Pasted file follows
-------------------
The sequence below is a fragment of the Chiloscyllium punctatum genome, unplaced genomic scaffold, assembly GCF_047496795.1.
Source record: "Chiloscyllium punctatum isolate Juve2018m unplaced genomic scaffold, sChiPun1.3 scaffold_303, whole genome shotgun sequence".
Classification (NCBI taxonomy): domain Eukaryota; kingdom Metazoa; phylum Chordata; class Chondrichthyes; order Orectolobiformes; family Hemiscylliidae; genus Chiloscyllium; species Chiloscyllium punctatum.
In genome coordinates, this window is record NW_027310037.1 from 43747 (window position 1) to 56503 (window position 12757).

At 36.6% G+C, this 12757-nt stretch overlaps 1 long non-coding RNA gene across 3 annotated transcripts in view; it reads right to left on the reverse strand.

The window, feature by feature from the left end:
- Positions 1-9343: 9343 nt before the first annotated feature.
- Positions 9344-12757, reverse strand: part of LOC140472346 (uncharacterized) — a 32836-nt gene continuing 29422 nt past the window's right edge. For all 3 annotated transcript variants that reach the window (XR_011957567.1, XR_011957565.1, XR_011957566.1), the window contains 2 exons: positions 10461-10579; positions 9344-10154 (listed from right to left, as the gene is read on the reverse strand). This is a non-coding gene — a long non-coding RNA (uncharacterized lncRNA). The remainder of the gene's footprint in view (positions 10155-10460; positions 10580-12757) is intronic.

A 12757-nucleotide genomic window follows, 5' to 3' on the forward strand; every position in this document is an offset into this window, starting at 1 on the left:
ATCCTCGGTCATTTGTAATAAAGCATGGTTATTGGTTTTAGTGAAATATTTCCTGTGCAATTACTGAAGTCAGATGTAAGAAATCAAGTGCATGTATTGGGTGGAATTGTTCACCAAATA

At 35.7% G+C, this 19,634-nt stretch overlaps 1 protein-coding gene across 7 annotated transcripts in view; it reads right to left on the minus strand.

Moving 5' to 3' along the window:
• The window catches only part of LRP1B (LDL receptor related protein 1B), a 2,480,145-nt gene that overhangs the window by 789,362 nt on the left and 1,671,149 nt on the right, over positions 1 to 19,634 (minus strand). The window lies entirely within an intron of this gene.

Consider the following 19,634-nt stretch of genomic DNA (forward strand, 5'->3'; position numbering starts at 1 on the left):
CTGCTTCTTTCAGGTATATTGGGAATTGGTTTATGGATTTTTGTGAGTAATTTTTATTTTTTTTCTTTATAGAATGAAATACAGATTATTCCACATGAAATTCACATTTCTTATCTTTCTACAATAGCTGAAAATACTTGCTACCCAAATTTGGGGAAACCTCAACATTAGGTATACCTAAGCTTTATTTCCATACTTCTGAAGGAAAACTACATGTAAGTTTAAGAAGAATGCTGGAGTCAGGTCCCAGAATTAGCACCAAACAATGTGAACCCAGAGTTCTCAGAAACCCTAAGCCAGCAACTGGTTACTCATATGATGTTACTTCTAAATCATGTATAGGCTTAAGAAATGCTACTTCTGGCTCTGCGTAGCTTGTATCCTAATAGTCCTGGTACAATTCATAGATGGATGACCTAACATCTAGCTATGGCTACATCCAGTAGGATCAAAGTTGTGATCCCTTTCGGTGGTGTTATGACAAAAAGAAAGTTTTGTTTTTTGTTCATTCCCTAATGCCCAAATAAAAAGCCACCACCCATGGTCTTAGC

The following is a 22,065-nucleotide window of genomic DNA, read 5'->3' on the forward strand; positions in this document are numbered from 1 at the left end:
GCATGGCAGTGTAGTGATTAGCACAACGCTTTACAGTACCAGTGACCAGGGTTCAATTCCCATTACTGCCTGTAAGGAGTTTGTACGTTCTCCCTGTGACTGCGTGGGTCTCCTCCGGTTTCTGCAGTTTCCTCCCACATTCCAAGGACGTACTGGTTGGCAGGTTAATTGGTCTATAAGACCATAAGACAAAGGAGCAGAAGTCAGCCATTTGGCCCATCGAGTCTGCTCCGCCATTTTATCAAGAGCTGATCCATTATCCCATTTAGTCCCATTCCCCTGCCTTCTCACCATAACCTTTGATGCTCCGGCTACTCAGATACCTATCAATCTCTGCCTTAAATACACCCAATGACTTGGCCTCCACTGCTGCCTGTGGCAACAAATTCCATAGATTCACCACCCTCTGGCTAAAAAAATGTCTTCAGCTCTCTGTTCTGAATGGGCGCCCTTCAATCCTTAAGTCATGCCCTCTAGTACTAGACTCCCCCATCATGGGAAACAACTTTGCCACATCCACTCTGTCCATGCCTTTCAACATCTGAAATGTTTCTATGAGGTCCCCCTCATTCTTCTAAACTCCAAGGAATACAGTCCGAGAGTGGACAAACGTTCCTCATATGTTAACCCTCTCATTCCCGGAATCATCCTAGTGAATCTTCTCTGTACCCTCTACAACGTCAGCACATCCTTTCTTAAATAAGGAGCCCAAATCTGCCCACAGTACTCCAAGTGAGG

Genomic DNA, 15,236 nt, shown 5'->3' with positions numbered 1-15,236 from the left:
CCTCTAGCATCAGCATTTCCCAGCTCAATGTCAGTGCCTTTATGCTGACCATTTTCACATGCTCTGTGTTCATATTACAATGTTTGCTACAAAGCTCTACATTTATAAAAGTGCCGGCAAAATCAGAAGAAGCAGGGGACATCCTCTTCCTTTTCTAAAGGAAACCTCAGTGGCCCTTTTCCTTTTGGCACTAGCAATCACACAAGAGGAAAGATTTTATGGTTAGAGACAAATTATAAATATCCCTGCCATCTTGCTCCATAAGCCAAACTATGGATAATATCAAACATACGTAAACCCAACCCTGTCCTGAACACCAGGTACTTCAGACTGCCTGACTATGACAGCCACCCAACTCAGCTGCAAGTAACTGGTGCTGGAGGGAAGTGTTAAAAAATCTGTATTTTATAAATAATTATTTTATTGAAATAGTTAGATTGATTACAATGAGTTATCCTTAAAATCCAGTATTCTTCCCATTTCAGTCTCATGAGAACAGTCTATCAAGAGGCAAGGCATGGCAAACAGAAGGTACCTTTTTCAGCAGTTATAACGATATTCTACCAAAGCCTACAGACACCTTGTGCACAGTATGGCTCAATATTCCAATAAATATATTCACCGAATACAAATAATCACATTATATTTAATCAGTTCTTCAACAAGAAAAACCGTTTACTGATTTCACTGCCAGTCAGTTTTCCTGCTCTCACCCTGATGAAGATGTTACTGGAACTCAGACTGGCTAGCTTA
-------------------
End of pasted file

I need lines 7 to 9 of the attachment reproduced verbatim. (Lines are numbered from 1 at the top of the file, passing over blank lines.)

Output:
- Positions 1-9343: 9343 nt before the first annotated feature.
- Positions 9344-12757, reverse strand: part of LOC140472346 (uncharacterized) — a 32836-nt gene continuing 29422 nt past the window's right edge. For all 3 annotated transcript variants that reach the window (XR_011957567.1, XR_011957565.1, XR_011957566.1), the window contains 2 exons: positions 10461-10579; positions 9344-10154 (listed from right to left, as the gene is read on the reverse strand). This is a non-coding gene — a long non-coding RNA (uncharacterized lncRNA). The remainder of the gene's footprint in view (positions 10155-10460; positions 10580-12757) is intronic.

A 12757-nucleotide genomic window follows, 5' to 3' on the forward strand; every position in this document is an offset into this window, starting at 1 on the left: